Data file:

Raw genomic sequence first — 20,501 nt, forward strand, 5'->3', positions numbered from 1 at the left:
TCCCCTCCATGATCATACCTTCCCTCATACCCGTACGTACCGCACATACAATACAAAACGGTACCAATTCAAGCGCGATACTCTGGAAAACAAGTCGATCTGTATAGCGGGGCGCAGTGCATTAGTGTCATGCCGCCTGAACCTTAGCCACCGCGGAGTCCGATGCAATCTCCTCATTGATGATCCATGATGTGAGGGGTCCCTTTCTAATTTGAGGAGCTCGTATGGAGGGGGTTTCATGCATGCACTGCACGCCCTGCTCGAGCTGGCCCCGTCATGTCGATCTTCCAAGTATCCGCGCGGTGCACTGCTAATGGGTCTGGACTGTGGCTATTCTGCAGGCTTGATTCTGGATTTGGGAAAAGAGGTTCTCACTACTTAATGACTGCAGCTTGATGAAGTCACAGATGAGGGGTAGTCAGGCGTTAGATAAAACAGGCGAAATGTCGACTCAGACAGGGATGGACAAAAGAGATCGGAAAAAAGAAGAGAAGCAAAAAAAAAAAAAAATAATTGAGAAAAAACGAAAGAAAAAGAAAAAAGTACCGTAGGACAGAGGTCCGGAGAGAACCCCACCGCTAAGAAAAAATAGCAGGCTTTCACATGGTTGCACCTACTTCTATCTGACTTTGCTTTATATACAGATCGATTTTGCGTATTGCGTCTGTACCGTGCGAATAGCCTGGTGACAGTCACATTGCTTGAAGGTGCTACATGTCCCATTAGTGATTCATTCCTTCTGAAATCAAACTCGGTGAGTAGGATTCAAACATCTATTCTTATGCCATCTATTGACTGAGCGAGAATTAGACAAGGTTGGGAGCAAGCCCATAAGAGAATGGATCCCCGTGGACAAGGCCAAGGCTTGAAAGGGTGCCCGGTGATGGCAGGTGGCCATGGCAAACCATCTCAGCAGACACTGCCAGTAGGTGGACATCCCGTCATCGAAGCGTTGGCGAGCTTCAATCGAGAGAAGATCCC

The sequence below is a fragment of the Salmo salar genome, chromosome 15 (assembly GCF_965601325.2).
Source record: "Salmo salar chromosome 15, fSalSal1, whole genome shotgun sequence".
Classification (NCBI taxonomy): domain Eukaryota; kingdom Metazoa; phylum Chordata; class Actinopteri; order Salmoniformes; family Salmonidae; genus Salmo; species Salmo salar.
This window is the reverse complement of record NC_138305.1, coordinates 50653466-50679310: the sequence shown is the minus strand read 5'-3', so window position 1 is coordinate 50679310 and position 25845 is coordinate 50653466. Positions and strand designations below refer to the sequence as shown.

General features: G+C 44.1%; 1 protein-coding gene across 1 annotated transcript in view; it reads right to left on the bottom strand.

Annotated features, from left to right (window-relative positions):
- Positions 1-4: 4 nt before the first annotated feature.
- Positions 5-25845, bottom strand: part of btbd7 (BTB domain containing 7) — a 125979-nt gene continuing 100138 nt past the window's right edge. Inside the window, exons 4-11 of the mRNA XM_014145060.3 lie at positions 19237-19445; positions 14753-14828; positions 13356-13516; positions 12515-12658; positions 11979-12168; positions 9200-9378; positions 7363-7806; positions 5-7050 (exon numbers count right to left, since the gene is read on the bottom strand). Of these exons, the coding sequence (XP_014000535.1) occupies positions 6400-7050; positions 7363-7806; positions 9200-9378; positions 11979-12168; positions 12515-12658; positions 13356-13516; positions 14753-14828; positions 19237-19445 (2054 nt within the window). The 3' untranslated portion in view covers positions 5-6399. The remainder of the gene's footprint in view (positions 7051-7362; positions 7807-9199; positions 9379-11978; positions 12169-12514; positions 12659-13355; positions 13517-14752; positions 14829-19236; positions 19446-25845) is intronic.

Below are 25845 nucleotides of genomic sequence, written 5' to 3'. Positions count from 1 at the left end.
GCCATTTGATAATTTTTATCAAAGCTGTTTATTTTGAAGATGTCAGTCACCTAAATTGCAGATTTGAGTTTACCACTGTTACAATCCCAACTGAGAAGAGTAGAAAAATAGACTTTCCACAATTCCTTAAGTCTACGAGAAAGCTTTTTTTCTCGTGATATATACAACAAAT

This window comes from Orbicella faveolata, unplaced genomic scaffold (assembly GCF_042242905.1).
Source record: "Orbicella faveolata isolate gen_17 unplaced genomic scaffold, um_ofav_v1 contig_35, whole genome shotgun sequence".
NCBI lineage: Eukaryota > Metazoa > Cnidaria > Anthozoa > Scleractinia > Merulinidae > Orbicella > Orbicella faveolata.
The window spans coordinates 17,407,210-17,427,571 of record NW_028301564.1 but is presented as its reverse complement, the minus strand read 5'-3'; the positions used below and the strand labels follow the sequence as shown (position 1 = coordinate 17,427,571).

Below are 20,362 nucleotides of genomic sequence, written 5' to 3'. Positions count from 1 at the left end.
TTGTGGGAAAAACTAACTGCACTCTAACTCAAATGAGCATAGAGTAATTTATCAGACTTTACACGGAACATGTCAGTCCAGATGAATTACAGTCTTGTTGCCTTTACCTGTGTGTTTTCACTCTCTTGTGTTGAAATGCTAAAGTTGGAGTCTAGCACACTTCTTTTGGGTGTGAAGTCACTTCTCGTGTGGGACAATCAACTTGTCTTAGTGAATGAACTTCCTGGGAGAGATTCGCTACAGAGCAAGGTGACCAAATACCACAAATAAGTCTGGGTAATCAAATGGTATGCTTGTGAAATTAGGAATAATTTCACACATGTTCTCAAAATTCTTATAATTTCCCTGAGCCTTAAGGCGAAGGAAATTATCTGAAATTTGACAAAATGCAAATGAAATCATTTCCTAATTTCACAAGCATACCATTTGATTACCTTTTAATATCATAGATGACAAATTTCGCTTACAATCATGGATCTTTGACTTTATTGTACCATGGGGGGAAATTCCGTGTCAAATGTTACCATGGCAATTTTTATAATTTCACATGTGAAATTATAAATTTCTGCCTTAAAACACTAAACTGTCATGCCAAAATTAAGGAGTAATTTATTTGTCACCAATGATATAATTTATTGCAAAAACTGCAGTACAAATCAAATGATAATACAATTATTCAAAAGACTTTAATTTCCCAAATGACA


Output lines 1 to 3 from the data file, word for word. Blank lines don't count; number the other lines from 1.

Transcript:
Raw genomic sequence first — 20,501 nt, forward strand, 5'->3', positions numbered from 1 at the left:
TCCCCTCCATGATCATACCTTCCCTCATACCCGTACGTACCGCACATACAATACAAAACGGTACCAATTCAAGCGCGATACTCTGGAAAACAAGTCGATCTGTATAGCGGGGCGCAGTGCATTAGTGTCATGCCGCCTGAACCTTAGCCACCGCGGAGTCCGATGCAATCTCCTCATTGATGATCCATGATGTGAGGGGTCCCTTTCTAATTTGAGGAGCTCGTATGGAGGGGGTTTCATGCATGCACTGCACGCCCTGCTCGAGCTGGCCCCGTCATGTCGATCTTCCAAGTATCCGCGCGGTGCACTGCTAATGGGTCTGGACTGTGGCTATTCTGCAGGCTTGATTCTGGATTTGGGAAAAGAGGTTCTCACTACTTAATGACTGCAGCTTGATGAAGTCACAGATGAGGGGTAGTCAGGCGTTAGATAAAACAGGCGAAATGTCGACTCAGACAGGGATGGACAAAAGAGATCGGAAAAAAGAAGAGAAGCAAAAAAAAAAAAAAATAATTGAGAAAAAACGAAAGAAAAAGAAAAAAGTACCGTAGGACAGAGGTCCGGAGAGAACCCCACCGCTAAGAAAAAATAGCAGGCTTTCACATGGTTGCACCTACTTCTATCTGACTTTGCTTTATATACAGATCGATTTTGCGTATTGCGTCTGTACCGTGCGAATAGCCTGGTGACAGTCACATTGCTTGAAGGTGCTACATGTCCCATTAGTGATTCATTCCTTCTGAAATCAAACTCGGTGAGTAGGATTCAAACATCTATTCTTATGCCATCTATTGACTGAGCGAGAATTAGACAAGGTTGGGAGCAAGCCCATAAGAGAATGGATCCCCGTGGACAAGGCCAAGGCTTGAAAGGGTGCCCGGTGATGGCAGGTGGCCATGGCAAACCATCTCAGCAGACACTGCCAGTAGGTGGACATCCCGTCATCGAAGCGTTGGCGAGCTTCAATCGAGAGAAGATCCC

The sequence below is a fragment of the Salmo salar genome, chromosome 15 (assembly GCF_965601325.2).